Families Matter Newsletter
January 2022
Volume 18, Issue 3
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Don’t Let the Cold Keep You Inside!
This time of year we normally talk about how to stay active indoors; however, this year we want everyone to think about getting outside. Let’s face it—we don’t live in Alaska or North Dakota! Although our winter weather can be wet and cold there are a lot of days perfect for a brick walk or playtime outside.
 
There are several benefits for outdoor winter play. 
  • We see things in nature we can’t see other times of the year. Exploring debris on the ground and playing around rocks aren’t great ideas for kids in hot, Oklahoma summers, but can be great this time of year.
  • Fresh air and sunshine! This can fight the “winter blues” people tend to get in January and February.
  • Boosts the immune system, large muscle development and cooperative play.

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Teaching Problem Solving
What If??
Ask your children “What if?” questions about problems that commonly arise. Try questions such as these: “What if you want to play on the swing, but your friend won’t get off? What if there’s one cookie left and 3 of you want it?” Help your children come up with peaceful solutions to these problems. Then encourage the children to think of more problems and ideas to help solve them. 



As parents we often times want to give our children the answers for their problems!
 
However, if we do not teach our children how to think about
solutions—they will never learn to solve problems on their own!
 
Give your child opportunities to come up with solutions and more importantly try them out to see if they will work!
No Cook Play Dough
2 cups boiling water
3 cups flour
1/2 cup salt
2 tbsp. cooking oil
3 tsp. alum
food coloring
In a large bowl, mix ingredients listed above. After mixing, knead well. Add food coloring as desired. Store in an airtight container or heavy plastic bag for up to six months.
Play dough can be a great, quiet way for children to release “bottled up” energy! 
And, it’s great for adults too!
Lots of learning takes place as young children help prepare these easy
to follow recipes for art materials. Measuring, pouring and mixing ingredients
provide preschoolers with math experiences. 
When children observe the changes in texture etc., science skills are developed. 

Creative art experiences begin when children (and their parents) actually use the materials that they have created from everyday household ingredients.

Parent Tip: Germs and bacteria can get trapped in play dough—
use small amounts for your child to play with and discard after they have enjoyed their creations!
Science Fun:
For those cold weekends that need a little excitement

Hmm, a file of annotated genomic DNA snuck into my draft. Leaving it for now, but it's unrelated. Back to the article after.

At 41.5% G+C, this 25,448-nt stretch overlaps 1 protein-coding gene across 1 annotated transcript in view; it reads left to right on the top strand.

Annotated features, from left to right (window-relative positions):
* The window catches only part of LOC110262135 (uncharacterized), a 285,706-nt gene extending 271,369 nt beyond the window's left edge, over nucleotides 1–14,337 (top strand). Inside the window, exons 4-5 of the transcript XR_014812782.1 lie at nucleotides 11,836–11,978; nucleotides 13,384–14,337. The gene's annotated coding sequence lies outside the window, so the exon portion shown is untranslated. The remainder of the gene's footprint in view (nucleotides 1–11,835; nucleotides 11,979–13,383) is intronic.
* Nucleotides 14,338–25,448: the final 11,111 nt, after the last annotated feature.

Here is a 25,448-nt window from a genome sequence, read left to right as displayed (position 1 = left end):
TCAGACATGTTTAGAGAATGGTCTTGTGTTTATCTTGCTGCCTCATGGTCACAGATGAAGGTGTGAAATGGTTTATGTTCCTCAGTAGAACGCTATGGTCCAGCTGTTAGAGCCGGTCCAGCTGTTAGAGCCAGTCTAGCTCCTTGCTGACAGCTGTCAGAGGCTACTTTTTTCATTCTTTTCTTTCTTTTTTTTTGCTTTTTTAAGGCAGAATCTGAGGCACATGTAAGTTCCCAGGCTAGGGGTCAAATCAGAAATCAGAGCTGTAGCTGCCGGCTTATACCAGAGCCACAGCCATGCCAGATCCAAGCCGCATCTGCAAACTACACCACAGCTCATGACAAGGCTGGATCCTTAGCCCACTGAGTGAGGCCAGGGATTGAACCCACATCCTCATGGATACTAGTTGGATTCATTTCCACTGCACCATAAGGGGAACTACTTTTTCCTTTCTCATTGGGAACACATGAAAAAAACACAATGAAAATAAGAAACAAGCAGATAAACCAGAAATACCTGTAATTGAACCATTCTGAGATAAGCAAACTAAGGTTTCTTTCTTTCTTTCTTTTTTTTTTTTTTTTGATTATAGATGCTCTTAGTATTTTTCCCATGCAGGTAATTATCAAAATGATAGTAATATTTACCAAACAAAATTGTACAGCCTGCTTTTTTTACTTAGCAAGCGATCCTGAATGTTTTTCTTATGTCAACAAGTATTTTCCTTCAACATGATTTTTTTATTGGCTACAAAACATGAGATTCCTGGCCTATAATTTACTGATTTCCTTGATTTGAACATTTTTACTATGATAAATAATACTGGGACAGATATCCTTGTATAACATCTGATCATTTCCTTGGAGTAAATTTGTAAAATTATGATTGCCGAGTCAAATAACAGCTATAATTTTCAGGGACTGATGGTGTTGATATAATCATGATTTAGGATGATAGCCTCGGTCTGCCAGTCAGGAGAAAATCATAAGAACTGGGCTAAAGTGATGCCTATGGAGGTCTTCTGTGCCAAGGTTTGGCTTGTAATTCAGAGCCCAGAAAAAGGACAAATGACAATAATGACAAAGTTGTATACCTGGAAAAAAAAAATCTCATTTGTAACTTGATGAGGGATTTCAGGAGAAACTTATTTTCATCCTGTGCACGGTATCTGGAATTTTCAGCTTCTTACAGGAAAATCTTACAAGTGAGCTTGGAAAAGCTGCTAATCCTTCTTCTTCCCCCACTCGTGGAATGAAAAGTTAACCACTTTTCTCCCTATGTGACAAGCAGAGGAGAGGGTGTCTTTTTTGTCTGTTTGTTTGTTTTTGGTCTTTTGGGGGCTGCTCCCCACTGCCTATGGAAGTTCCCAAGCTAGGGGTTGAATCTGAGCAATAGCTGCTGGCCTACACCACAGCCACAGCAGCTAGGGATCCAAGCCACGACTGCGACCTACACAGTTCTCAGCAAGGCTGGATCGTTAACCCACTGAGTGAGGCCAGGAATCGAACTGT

Make a Bird Feeding Tree!
Choose a tree easily seen from inside so you can enjoy the sights and track what birds visit your tree.
Read “The Night Tree” by Eve Bunting
 


Orange Feeders: Cut oranges in half. Let your children carefully remove the orange segments from each half. Save the segments for Citrus Salad! To make each Orange cup, poke four holes near the top of the orange rind. Fasten a string through each hole and tie the strings together at the top. Let your children fill the Orange Cups with birdseed and hang them on a tree. 
Edible Garland: Birds and people can eat this! String popcorn and fresh cranberries on a line to drape over branches of your tree. Birds will enjoy the treat and kids can eat it as they work! 
Pinecone Bird Feeders:  Use fresh, real pinecones (not scented or store bought decorations) to create a bird feeder by rolling them in peanut butter and then birdseed. Use a string to attach to your tree. 
 
Use this lesson to talk about “Who brings you your Food”
Farmers, Truckers, Grocery Stores, Gardens, etc.
Easy Citrus Salad
 
3 oranges, peeled & sectioned
1 grapefruit , peeled & sectioned
2 tangerines, peeled & sectioned
1/2 cups chopped nuts
(walnuts, pecans or peanuts)
1/2 lime, juiced
1/4 cup honey
 
Combined all fruit and nuts. Drizzle with lime juice and honey. Stir to combine.
 
4 servings: 273 cal, 10g fat, 48g carb, 4g protein, 0mg chols, 2g sodium
NoBake Granola Bites

2 cups quick cooking oats
1 cup ground flaxseed
1 cup crispy rice cereal (like Rice Krispies)
1 cup creamy peanut butter
1 cup mini chocolate chips
2/3 cup honey (or agave nectar)
2 teaspoons vanilla extract
2 Tablespoons coconut oil (optional, if needed)
 
1. Combine all the ingredients together in a large bowl until well combined.
2. Using a cookie scoop and your hands, drop rounded tablespoonful-sized portions onto a parchment lined cooking sheet. Refrigerate for 1-2 hours.
 
Storing: Refrigerate in an air-tight container for up to a week or freeze for several months.
Contact the Extension Office at 273-7683 or sonya.mcdaniel@okstate.edu

Oklahoma State University, U.S. Department of Agriculture, State and Local Governments cooperating. Oklahoma Cooperative Extension Service offers its programs to all eligible persons regardless of age, race, color, religion, sex, sexual orientation, genetic information, gender identity, national origin, disability or status as a veteran, and is an Equal Opportunity Employer.